Mozilla/5.0 (Android; Linux armv7l; rv:5.0a2) Gecko/20110510 Firefox/5.0a2 Fennec/5.0a2 ID:20110510055442
Steps to Reproduce:
1. Go to rottentomatoes.com or news.google.com (desktop versions)
2. Try to zoom into the pages
On rottentomatoes.com, the position:fixed Ad does not change its viewport when zooming into that page.
On Google News, the position:fixed sidebar does not change its viewport when zooming into that page.
The elements should zoom in naturally with the rest of the contents on the page.
I've checked quickly news.google.com page, and found that zooming of fixed-positioned layer is actually correct, but problem is that page is allowed to be scrolled under fixed pos remote-Frame layer and by default we have fixed layer covering main page... if you scroll main content to the right, then you will be able to see whole page content.
don't see any problems with rottentomatoes.com (possibly I'm getting different version by default)
(In reply to comment #1)
> I've checked quickly news.google.com page, and found that zooming of
> fixed-positioned layer is actually correct, but problem is that page is
> allowed to be scrolled under fixed pos remote-Frame layer and by default we
> have fixed layer covering main page... if you scroll main content to the
> right, then you will be able to see whole page content.
The desktop version news.google.com is a complicated case because it sets position:fixed only if the page is scrolled down a certain amount *and* is scrolled all the way to the left. Because of the way Fennec's viewport works, we might not send "scroll" events every time the user pans, so the page might not disable position:fixed at the intended time.
If I understand right, the problems stem from the fact that position:fixed elements in Fennec are fixed to the screen, while they should be fixed to the CSS viewport. Ideally, panning in Fennec would pan around within the CSS viewport, and scroll the CSS viewport only when you hit one of its edges. (There are some complications, like when you zoom out far enough that the CSS viewport is smaller than the screen.)
This is fixed with the fix for bug 656167, but we'll keep this open for now, because that bug just is a temporary fix.
Need a product decision on this bug vs. 607417. It seems that 656036 is a lesser issue compared to 607417 where all fixed-pos layout is busted.
(In reply to Jet Villegas from comment #5)
> Need a product decision on this bug vs. 607417. It seems that 656036 is a
> lesser issue compared to 607417 where all fixed-pos layout is busted.
I disagree; see bug 607417 comment 113 for details.
Ideally, of course, we should land bug 607417 *and* fix this bug. Oleg, Timothy, Robert: Can anyone comment on how much effort this would take? Does the solution described in comment 3 make sense, and is it feasible?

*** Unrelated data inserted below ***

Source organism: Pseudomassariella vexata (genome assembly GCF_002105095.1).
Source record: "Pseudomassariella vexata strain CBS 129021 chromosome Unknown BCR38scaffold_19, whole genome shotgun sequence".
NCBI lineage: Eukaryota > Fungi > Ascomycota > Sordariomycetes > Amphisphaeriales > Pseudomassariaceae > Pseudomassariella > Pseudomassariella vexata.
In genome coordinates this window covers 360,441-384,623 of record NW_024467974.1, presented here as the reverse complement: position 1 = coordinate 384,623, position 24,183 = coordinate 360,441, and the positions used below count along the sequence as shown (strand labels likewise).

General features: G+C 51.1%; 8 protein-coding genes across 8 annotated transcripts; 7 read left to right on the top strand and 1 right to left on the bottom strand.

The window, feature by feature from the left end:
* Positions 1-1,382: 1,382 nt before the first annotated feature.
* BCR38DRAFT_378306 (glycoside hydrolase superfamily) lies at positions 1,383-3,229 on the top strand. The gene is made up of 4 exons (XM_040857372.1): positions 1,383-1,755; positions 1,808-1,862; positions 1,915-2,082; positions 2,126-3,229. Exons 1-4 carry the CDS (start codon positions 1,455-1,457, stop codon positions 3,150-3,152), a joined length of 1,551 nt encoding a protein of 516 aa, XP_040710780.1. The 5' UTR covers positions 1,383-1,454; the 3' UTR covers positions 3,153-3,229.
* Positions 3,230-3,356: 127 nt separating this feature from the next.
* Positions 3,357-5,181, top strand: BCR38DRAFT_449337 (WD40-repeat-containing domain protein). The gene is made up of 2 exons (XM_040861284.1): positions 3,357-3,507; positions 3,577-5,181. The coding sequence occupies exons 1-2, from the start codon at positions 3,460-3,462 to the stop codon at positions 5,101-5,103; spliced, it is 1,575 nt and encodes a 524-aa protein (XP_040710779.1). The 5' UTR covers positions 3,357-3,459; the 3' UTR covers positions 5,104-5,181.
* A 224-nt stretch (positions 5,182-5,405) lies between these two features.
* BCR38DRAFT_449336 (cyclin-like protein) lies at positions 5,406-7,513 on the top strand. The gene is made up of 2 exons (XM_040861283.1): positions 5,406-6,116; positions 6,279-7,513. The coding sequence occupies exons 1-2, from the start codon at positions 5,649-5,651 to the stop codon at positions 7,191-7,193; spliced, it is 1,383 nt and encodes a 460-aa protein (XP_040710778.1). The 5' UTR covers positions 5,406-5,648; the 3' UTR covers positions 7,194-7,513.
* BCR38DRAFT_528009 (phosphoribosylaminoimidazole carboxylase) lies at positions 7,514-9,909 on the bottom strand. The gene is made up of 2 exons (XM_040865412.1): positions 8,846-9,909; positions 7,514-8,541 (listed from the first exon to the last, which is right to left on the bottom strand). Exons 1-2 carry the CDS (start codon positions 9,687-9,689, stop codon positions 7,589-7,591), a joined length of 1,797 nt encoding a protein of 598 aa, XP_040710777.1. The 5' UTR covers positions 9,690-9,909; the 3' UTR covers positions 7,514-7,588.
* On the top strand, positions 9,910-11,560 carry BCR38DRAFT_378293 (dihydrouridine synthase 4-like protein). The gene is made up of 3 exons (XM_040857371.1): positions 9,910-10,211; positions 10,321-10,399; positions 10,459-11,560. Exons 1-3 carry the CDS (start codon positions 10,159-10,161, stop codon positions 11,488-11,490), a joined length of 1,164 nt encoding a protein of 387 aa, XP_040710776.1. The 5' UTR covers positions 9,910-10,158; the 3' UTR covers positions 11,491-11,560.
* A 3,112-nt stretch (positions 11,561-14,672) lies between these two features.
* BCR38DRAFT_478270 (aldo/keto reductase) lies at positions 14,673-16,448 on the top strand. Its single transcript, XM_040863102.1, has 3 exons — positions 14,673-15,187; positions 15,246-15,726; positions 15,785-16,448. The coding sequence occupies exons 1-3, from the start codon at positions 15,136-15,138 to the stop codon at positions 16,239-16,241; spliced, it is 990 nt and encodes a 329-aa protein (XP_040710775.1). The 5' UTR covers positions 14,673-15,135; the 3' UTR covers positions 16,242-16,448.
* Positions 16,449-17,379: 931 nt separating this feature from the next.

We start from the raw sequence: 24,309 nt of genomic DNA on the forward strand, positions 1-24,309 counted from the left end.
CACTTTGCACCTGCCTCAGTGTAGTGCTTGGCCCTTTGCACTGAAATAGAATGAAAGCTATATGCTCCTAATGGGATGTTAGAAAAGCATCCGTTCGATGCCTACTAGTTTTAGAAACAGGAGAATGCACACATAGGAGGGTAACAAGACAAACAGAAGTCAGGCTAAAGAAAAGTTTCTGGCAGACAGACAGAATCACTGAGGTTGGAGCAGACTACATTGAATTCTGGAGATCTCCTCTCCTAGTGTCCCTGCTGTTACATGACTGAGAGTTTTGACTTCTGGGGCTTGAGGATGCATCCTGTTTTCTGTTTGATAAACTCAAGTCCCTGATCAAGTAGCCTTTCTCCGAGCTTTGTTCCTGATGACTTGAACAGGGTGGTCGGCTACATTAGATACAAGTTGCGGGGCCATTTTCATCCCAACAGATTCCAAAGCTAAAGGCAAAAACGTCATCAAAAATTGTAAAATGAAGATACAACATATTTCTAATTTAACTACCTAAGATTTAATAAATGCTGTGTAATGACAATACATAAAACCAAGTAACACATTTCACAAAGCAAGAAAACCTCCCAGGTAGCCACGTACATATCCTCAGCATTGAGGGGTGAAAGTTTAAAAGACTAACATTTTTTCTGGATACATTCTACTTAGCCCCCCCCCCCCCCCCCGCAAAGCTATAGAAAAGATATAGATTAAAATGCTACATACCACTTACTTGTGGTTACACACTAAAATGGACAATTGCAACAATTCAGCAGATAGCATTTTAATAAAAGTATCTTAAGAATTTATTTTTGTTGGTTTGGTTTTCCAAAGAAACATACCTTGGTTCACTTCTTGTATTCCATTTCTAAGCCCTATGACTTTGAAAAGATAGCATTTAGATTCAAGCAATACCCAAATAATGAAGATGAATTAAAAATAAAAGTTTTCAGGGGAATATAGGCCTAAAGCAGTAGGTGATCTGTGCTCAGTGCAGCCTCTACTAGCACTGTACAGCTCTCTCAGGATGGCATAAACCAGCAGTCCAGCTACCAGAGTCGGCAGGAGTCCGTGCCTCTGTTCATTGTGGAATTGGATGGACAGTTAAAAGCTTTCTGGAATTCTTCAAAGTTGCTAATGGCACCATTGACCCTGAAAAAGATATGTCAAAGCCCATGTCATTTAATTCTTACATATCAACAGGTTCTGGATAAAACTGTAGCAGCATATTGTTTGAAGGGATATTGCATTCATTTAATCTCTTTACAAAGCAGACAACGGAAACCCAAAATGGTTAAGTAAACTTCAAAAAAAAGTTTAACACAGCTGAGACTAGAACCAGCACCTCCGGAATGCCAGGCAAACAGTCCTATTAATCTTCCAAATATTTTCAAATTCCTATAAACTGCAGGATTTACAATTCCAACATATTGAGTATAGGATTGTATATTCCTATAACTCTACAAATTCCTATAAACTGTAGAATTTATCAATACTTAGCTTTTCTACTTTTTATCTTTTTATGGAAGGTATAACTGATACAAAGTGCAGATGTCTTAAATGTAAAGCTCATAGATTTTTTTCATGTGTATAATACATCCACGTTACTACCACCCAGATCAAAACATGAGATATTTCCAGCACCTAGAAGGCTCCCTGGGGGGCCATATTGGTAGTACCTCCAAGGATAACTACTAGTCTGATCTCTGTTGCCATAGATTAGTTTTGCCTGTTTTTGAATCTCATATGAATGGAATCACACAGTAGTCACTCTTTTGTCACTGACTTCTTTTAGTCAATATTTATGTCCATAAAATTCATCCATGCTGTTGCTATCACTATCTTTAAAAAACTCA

It would be relatively easy to specify that a layer subtree should be positioned relative to an arbitrary ancestor container, instead of only either to the parent or the screen (top-level). So the backend work for your proposal is implementable.
As for the proposal itself, it sounds reasonable to me, and is closer to the CSS spec AIUI. CC'ing dbaron and bz who can give a much more informed opinion than I can.
position:fixed should in fact fix wrt CSS viewport.
And in particular, consider position:fixed in a subframe...
It sounds reasonable to me, yes. But why would layers need to be changed to implement it? Seems like only the code that manipulates the ShadowLayers in response to panning would have to change.
It's just a matter of whether we want the frontend(s) to implement position:fixed behavior or we want Gecko to do it automatically. (I don't remember what the current code does.) At the moment, it's looking like a better long-term bet to implement features like this in Gecko, since we have under development multiple frontends that need to use this feature. But having the frontends implement this is an option too.
OK, but I think the layer tree layout currently builds is OK. It should be putting the layers for fixed-pos elements in the right place in the CSS viewport --- the displayport doesn't affect layout and I don't think the actual screen size does either. So whatever's happening is caused by the front-end scrolling and panning code.
That makes sense. Given comment 3 then, it sounds like fixed layers might be stuck in the wrong place in the layer tree or being enabled "scrollable" and frobbed when they shouldn't be "scrollable" wrt frontend.
Created attachment 569410 [details]
This test case illustrates the problem. The fixed elements (blue boxes in the corners) should not obscure the content as you change the window size or zoom level (except at extremely small window sizes, less than 150px).
In the stock Android 3.2 (Honeycomb) browser, they do obscure the content when you zoom in, because they are fixed to the screen rather than the CSS viewport -- like in Fennec with bug 607417. I consider this a bug. (The fact that Android ships with this bug might be evidence that it is not a huge problem in practice, though they also only ship with it on tablets where the problem is not as noticeable.)
In Fennec with bug 607417 applied, only the top left box is visible. The other boxes are hidden (possibly a different bug). When you zoom in, it is not fixed to the correct position while zooming, but it jumps back into position when zooming stops. If you scroll while zoomed in, it obscures the content.